Note: Interested readers may also wish to consider two other blogs I’ve written: “In Praise of Christian Dogmatics and Theological Retrieval,” and “Why Contemporary Evangelicals Struggle with Classical Theism: An Exploration.”


[1] Michael Allen, “Disputation for Scholastic Theology: Engaging Luther’s 97 Theses,” Themelios 44:1 (2019): 105–119. See esp. 108.

[2] John Webster, Holiness (Grand Rapids, MI: Eerdmans, 2003), 10.

[3] Here I’m thinking of John Webster, The Domain of the Word: Scripture and Theological Reason (New York: Bloomsbury, 2012), ix; Scott R. Swain, “Dogmatics as Systematic Theology,” in The Task of Dogmatics: Explorations in Theological Method, eds. Oliver D. Crisp and Fred Sanders (Grand Rapids, MI: Zondervan, 2017), 50.

[4] John Webster, “On the Theology of the Intellectual Life,” in Christ across the Disciplines: Past, Present, Future, ed. Roger Lundin (Grand Rapids, MI: Eerdmans, 2013), 112.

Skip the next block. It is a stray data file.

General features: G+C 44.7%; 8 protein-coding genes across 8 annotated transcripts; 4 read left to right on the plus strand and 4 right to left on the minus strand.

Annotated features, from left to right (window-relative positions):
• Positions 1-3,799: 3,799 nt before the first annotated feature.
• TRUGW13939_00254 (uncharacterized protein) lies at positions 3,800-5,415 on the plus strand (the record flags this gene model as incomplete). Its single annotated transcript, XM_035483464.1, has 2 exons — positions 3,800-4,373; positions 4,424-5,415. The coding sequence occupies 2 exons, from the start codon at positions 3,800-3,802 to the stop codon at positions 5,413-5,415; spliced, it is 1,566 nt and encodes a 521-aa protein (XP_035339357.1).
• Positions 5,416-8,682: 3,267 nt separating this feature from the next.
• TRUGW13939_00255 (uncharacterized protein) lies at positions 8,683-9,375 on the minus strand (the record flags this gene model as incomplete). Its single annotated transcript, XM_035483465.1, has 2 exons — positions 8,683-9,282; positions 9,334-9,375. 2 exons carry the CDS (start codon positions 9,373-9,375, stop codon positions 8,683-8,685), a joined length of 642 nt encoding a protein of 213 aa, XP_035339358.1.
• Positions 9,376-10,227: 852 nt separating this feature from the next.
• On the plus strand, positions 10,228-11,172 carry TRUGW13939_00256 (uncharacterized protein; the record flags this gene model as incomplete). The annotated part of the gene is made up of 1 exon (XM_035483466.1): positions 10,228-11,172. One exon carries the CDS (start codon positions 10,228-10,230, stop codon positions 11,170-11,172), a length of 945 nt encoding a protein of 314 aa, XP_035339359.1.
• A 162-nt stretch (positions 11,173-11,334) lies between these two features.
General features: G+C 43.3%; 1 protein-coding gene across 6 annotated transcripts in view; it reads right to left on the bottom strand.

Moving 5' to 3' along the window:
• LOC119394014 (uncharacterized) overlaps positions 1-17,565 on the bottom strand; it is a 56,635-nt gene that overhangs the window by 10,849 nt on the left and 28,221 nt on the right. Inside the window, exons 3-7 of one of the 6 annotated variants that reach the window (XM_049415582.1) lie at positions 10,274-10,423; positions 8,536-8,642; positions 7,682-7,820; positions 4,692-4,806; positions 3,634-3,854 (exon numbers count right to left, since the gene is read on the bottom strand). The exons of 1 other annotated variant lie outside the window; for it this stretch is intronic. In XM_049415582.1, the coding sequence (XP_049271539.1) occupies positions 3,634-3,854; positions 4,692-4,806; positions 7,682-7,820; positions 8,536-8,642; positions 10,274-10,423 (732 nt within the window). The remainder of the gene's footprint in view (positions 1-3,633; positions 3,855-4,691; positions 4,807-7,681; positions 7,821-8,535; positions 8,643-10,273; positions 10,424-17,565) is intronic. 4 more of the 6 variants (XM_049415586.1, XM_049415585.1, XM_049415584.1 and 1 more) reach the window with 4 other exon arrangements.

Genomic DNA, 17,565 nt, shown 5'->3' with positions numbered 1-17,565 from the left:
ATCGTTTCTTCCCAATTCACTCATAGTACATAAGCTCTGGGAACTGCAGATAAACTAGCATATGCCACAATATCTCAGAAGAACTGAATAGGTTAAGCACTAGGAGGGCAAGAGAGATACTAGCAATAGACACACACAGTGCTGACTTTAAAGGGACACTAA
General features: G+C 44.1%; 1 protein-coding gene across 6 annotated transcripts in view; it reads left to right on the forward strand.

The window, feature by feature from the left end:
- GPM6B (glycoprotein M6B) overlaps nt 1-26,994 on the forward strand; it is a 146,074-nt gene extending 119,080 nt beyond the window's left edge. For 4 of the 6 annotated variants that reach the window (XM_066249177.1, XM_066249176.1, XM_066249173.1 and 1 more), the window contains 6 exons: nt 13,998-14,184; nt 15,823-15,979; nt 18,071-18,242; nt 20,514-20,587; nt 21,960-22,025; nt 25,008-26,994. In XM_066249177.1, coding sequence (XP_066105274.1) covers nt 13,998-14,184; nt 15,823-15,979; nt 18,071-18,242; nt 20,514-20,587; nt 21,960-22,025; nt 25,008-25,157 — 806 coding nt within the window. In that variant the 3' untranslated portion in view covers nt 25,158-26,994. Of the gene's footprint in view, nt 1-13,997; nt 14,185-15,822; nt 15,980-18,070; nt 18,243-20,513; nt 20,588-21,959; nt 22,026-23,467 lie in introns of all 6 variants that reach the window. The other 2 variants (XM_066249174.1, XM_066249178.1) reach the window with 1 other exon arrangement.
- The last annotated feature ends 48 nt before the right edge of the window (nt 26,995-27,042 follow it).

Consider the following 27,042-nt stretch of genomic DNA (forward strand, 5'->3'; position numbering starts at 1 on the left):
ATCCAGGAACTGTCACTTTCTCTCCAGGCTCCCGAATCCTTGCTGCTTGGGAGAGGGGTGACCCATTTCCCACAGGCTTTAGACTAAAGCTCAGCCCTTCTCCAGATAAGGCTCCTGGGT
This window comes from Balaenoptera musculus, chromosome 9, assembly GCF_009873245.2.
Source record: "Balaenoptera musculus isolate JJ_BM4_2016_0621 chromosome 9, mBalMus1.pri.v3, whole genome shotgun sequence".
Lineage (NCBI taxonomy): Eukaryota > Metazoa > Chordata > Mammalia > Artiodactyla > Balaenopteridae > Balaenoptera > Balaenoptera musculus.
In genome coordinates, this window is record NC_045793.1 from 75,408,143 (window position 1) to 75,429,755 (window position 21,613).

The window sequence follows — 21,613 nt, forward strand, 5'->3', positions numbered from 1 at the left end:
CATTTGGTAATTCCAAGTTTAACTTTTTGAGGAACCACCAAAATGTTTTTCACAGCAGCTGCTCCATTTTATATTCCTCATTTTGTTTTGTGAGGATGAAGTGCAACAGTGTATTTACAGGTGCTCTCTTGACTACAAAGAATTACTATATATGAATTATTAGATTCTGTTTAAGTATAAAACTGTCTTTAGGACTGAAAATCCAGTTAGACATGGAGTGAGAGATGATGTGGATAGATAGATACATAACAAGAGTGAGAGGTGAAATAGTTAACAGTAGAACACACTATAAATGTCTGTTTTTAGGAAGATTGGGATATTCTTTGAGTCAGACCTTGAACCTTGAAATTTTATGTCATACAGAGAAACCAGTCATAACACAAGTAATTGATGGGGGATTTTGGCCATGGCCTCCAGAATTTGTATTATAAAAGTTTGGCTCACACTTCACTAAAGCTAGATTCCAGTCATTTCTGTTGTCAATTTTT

[5] A helpful article in this regard is Fergus Kerr, “Tradition and Reason: Two Uses of Reason, Critical and Contemplative,” International Journal of Systematic Theology 6:1 (January 2004): 37–49.

[6] James W. Sire, Habits of the Mind: Intellectual Life as a Christian Calling (Downers Grove, IL: IVP, 2000), 92.

[7] John Webster, “Intellectual Patience,” in God without Measure: Working Papers in Christian Theology, Vol. 2, Virtue and Intellect (New York: T&T Clark, 2018), 173–187.

[8] To date, the best book I’ve read on this is A. G. Sertillanges, The Intellectual Life: Its Spirit, Conditions, Methods, trans. Mary Ryan (Washington, D. C.: The Catholic University of America Press, 1987).

[9] If this comes as a surprise to you, read Andrew Louth, Discerning the Mystery: An Essay on the Nature of Theology (New York: Oxford University Press, 1983), 1–6; and Lewis Ayers, Nicaea and Its Legacy: An Approach to Fourth-Century Trinitarian Theology (New York: Oxford University Press, 2004), 244 et. al; John Webster, “Habits: Cultivating the Theologian’s Soul,” in The Culture of Theology, eds. Ivor J. Davidson and Alden C. McCray (Grand Rapids, MI: Baker Academic, 2019), 131–147.

[10] Peter Martyr Vermigli, “Strasbourg Oration,” in The Peter Martyr Reader, eds. John Patrick Donnelly, Frank A. James III, and Joseph C. McLelland (Kirksville, MO: Truman State University Press, 1999), 64.